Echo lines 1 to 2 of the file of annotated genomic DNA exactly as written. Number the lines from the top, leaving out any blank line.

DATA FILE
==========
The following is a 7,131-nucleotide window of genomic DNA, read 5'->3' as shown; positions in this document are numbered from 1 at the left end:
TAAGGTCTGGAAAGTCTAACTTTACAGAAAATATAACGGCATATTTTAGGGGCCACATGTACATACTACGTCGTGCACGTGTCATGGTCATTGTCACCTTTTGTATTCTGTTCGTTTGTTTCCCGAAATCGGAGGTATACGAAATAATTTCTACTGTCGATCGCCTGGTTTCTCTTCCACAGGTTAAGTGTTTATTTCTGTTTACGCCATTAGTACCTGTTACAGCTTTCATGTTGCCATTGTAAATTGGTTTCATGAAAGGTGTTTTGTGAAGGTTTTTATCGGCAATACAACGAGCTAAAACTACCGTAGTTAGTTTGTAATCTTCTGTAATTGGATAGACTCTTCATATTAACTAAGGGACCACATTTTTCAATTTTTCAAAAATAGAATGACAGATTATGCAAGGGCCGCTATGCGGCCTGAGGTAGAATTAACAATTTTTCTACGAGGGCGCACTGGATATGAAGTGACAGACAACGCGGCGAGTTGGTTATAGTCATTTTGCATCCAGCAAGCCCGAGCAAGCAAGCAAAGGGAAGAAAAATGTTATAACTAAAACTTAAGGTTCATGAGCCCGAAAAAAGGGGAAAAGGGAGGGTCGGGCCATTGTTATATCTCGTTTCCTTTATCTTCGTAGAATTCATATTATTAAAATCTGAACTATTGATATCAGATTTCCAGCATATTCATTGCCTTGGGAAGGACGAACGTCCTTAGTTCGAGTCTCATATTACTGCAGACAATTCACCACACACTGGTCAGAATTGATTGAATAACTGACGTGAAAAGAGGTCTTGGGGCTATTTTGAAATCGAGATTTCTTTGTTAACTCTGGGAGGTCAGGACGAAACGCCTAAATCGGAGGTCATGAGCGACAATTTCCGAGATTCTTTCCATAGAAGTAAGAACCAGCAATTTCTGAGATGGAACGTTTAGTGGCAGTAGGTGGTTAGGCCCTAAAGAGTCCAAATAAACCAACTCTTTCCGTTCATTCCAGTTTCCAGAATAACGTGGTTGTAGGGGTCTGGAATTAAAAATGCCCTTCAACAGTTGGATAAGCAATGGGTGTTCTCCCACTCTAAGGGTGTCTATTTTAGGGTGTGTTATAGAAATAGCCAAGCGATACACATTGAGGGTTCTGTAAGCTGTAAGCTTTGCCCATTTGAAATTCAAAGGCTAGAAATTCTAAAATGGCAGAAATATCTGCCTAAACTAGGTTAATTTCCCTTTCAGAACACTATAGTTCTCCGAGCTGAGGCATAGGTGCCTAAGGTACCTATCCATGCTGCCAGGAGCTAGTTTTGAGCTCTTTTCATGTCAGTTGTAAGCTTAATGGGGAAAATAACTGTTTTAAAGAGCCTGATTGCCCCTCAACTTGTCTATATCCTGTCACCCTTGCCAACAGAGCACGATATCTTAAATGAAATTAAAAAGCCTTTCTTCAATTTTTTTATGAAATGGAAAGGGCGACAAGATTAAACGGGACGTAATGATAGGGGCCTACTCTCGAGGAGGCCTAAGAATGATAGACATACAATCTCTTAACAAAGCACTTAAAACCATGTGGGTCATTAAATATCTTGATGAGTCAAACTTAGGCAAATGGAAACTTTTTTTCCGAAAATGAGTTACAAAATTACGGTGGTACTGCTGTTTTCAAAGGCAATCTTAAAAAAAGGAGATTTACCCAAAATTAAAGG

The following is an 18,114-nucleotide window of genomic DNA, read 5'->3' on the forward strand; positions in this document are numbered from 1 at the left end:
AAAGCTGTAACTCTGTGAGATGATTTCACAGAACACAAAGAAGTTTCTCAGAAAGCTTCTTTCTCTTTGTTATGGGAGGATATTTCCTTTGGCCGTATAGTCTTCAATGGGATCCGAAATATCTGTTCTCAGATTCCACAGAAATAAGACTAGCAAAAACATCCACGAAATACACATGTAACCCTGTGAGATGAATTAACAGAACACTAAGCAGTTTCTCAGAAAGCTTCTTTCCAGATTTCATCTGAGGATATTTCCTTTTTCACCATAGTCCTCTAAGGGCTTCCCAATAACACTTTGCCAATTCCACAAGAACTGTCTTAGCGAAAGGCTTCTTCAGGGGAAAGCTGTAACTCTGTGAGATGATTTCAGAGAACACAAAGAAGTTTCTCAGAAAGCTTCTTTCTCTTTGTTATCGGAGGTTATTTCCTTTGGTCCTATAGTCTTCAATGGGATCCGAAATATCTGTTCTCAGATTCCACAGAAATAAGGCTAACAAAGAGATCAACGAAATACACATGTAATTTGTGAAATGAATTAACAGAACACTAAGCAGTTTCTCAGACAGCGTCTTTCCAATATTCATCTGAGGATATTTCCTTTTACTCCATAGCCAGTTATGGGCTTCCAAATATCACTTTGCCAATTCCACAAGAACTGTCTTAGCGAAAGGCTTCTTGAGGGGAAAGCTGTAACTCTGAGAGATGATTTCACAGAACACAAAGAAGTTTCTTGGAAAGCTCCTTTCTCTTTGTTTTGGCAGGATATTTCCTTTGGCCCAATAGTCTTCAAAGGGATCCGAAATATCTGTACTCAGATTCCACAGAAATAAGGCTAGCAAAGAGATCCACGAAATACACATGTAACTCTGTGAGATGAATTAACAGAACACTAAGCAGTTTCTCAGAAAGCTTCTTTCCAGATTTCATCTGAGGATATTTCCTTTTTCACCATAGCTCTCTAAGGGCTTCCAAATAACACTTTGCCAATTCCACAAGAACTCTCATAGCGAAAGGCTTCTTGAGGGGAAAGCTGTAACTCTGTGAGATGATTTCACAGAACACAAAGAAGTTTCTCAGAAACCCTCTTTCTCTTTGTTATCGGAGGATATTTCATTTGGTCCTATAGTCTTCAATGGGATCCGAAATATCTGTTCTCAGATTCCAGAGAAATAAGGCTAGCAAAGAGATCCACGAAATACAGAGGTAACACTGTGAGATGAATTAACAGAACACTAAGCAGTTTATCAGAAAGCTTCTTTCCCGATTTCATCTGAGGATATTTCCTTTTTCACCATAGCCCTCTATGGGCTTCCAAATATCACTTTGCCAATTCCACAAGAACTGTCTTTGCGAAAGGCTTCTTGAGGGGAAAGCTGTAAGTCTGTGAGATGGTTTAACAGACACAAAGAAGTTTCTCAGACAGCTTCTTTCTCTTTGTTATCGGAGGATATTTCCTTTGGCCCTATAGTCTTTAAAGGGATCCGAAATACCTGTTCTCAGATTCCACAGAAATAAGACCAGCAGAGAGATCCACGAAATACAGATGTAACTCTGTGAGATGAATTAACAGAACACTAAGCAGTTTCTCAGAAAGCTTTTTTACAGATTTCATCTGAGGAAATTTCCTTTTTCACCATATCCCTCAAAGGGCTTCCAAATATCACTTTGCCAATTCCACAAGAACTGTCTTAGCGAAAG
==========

The following is a 7,131-nucleotide window of genomic DNA, read 5'->3' as shown; positions in this document are numbered from 1 at the left end:
TAAGGTCTGGAAAGTCTAACTTTACAGAAAATATAACGGCATATTTTAGGGGCCACATGTACATACTACGTCGTGCACGTGTCATGGTCATTGTCACCTTTTGTATTCTGTTCGTTTGTTTCCCGAAATCGGAGGTATACGAAATAATTTCTACTGTCGATCGCCTGGTTTCTCTTCCACAGGTTAAGTGTTTATTTCTGTTTACGCCATTAGTACCTGTTACAGCTTTCATGTTGCCATTGTAAATTGGTTTCATGAAAGGTGTTTTGTGAAGGTTTTTATCGGCAATACAACGAGCTAAAACTACCGTAGTTAGTTTGTAATCTTCTGTAATTGGATAGACTCTTCATATTAACTAAGGGACCACATTTTTCAATTTTTCAAAAATAGAATGACAGATTATGCAAGGGCCGCTATGCGGCCTGAGGTAGAATTAACAATTTTTCTACGAGGGCGCACTGGATATGAAGTGACAGACAACGCGGCGAGTTGGTTATAGTCATTTTGCATCCAGCAAGCCCGAGCAAGCAAGCAAAGGGAAGAAAAATGTTATAACTAAAACTTAAGGTTCATGAGCCCGAAAAAAGGGGAAAAGGGAGGGTCGGGCCATTGTTATATCTCGTTTCCTTTATCTTCGTAGAATTCATATTATTAAAATCTGAACTATTGATATCAGATTTCCAGCATATTCATTGCCTTGGGAAGGACGAACGTCCTTAGTTCGAGTCTCATATTACTGCAGACAATTCACCACACACTGGTCAGAATTGATTGAATAACTGACGTGAAAAGAGGTCTTGGGGCTATTTTGAAATCGAGATTTCTTTGTTAACTCTGGGAGGTCAGGACGAAACGCCTAAATCGGAGGTCATGAGCGACAATTTCCGAGATTCTTTCCATAGAAGTAAGAACCAGCAATTTCTGAGATGGAACGTTTAGTGGCAGTAGGTGGTTAGGCCCTAAAGAGTCCAAATAAACCAACTCTTTCCGTTCATTCCAGTTTCCAGAATAACGTGGTTGTAGGGGTCTGGAATTAAAAATGCCCTTCAACAGTTGGATAAGCAATGGGTGTTCTCCCACTCTAAGGGTGTCTATTTTAGGGTGTGTTATAGAAATAGCCAAGCGATACACATTGAGGGTTCTGTAAGCTGTAAGCTTTGCCCATTTGAAATTCAAAGGCTAGAAATTCTAAAATGGCAGAAATATCTGCCTAAACTAGGTTAATTTCCCTTTCAGAACACTATAGTTCTCCGAGCTGAGGCATAGGTGCCTAAGGTACCTATCCATGCTGCCAGGAGCTAGTTTTGAGCTCTTTTCATGTCAGTTGTAAGCTTAATGGGGAAAATAACTGTTTTAAAGAGCCTGATTGCCCCTCAACTTGTCTATATCCTGTCACCCTTGCCAACAGAGCACGATATCTTAAATGAAATTAAAAAGCCTTTCTTCAATTTTTTTATGAAATGGAAAGGGCGACAAGATTAAACGGGACGTAATGATAGGGGCCTACTCTCGAGGAGGCCTAAGAATGATAGACATACAATCTCTTAACAAAGCACTTAAAACCATGTGGGTCATTAAATATCTTGATGAGTCAAACTTAGGCAAATGGAAACTTTTTTTCCGAAAATGAGTTACAAAATTACGGTGGTACTGCTGTTTTCAAAGGCAATCTTAAAAAAAGGAGATTTACCCAAAATTAAAGG